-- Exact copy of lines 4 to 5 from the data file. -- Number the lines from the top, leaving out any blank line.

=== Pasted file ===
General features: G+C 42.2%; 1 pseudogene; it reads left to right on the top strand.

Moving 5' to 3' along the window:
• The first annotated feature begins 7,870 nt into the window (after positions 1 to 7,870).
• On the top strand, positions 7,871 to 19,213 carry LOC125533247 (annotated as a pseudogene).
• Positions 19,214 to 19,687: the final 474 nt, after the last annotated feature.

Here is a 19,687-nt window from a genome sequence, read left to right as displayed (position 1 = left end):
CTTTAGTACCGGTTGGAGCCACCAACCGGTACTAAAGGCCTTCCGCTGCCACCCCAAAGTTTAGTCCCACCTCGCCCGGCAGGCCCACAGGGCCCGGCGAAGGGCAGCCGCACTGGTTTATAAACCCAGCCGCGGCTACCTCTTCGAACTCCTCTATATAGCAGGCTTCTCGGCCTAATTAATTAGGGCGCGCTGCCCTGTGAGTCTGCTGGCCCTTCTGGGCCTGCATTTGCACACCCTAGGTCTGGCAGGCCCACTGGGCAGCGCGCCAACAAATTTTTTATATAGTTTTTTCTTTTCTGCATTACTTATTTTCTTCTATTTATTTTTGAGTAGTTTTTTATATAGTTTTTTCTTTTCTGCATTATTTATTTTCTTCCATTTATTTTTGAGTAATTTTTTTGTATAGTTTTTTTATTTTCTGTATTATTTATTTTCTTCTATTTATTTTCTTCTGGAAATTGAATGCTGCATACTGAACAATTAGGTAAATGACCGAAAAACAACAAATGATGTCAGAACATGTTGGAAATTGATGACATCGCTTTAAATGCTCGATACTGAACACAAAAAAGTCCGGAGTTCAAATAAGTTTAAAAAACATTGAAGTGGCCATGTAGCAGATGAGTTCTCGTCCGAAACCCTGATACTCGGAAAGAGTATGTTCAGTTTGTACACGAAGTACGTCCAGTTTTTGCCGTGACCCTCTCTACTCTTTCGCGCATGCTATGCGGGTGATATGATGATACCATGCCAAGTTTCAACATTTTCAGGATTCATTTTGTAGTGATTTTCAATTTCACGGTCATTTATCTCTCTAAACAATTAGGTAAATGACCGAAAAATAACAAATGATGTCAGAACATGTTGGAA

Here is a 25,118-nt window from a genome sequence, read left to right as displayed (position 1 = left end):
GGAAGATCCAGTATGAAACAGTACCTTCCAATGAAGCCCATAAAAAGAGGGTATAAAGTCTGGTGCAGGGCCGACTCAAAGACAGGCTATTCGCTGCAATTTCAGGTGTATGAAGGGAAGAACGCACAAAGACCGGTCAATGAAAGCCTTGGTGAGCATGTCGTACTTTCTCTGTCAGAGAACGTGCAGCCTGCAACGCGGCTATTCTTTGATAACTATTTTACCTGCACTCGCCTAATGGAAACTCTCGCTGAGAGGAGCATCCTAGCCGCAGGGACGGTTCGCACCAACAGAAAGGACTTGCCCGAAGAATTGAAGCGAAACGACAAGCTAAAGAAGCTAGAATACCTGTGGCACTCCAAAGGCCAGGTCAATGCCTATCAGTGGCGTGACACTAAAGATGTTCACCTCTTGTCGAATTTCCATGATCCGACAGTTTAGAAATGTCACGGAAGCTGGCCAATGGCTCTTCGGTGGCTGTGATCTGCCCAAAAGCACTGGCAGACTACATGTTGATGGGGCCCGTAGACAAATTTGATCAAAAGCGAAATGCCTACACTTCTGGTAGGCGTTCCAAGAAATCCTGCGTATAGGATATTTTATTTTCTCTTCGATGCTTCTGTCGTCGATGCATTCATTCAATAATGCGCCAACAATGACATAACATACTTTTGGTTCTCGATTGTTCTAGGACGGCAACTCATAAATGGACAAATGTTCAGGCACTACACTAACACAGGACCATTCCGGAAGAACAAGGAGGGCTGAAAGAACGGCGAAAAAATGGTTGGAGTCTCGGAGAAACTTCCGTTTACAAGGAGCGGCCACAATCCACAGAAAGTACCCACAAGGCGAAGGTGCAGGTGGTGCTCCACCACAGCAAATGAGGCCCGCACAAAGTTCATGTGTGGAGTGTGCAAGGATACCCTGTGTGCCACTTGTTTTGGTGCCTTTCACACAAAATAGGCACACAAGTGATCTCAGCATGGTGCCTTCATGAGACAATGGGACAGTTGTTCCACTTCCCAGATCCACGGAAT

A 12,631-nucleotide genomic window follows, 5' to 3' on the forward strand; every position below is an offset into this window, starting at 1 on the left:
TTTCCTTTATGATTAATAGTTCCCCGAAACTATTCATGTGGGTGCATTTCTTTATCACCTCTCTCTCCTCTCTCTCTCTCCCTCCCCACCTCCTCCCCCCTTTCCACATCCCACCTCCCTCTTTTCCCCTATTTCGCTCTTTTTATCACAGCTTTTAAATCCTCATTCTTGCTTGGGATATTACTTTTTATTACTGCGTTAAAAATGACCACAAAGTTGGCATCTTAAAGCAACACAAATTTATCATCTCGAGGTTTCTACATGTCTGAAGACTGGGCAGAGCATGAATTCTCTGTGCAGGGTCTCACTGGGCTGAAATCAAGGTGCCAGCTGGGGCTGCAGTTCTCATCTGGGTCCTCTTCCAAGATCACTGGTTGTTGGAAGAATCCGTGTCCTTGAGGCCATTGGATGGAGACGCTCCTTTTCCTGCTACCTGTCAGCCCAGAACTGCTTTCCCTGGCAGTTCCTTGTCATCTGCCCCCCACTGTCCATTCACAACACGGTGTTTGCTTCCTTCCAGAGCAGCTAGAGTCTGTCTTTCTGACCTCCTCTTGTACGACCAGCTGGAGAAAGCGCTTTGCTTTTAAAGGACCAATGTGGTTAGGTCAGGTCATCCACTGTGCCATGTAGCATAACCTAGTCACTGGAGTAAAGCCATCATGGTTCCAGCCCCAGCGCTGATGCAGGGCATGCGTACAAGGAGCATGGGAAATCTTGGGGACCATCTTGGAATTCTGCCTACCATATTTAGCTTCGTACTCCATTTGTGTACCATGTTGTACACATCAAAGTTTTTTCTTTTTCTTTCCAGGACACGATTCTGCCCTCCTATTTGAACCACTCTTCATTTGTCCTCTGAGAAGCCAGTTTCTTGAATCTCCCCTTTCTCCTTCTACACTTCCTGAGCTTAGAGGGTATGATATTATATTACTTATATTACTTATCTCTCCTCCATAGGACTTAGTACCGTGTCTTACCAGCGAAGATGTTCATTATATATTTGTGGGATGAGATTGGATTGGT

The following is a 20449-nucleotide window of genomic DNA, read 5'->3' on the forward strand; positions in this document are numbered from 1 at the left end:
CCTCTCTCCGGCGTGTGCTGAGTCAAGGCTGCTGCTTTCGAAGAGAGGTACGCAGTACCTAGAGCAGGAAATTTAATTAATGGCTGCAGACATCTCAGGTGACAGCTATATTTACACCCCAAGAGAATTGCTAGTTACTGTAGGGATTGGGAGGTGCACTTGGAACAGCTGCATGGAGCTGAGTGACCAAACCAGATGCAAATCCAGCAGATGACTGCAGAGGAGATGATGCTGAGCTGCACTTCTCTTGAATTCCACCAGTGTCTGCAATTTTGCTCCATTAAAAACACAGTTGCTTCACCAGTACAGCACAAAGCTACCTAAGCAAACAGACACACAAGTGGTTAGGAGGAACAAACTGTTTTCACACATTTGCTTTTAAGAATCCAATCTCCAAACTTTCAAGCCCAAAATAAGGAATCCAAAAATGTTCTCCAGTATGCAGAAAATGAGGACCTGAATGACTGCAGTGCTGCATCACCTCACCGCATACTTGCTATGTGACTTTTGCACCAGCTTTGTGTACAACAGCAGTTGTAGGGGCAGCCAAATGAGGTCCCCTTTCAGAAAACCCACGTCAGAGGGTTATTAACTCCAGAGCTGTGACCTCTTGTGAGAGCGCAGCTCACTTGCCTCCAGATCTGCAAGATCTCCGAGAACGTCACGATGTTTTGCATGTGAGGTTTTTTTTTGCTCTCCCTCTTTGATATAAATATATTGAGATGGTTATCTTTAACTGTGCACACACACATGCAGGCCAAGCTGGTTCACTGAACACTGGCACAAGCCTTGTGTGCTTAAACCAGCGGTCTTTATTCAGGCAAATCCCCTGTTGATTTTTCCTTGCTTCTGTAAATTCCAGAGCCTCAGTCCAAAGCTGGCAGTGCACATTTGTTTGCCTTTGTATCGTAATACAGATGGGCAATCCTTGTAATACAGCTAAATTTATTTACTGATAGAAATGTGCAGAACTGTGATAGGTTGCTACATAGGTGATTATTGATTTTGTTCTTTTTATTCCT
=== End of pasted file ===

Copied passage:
• On the top strand, positions 7,871 to 19,213 carry LOC125533247 (annotated as a pseudogene).
• Positions 19,214 to 19,687: the final 474 nt, after the last annotated feature.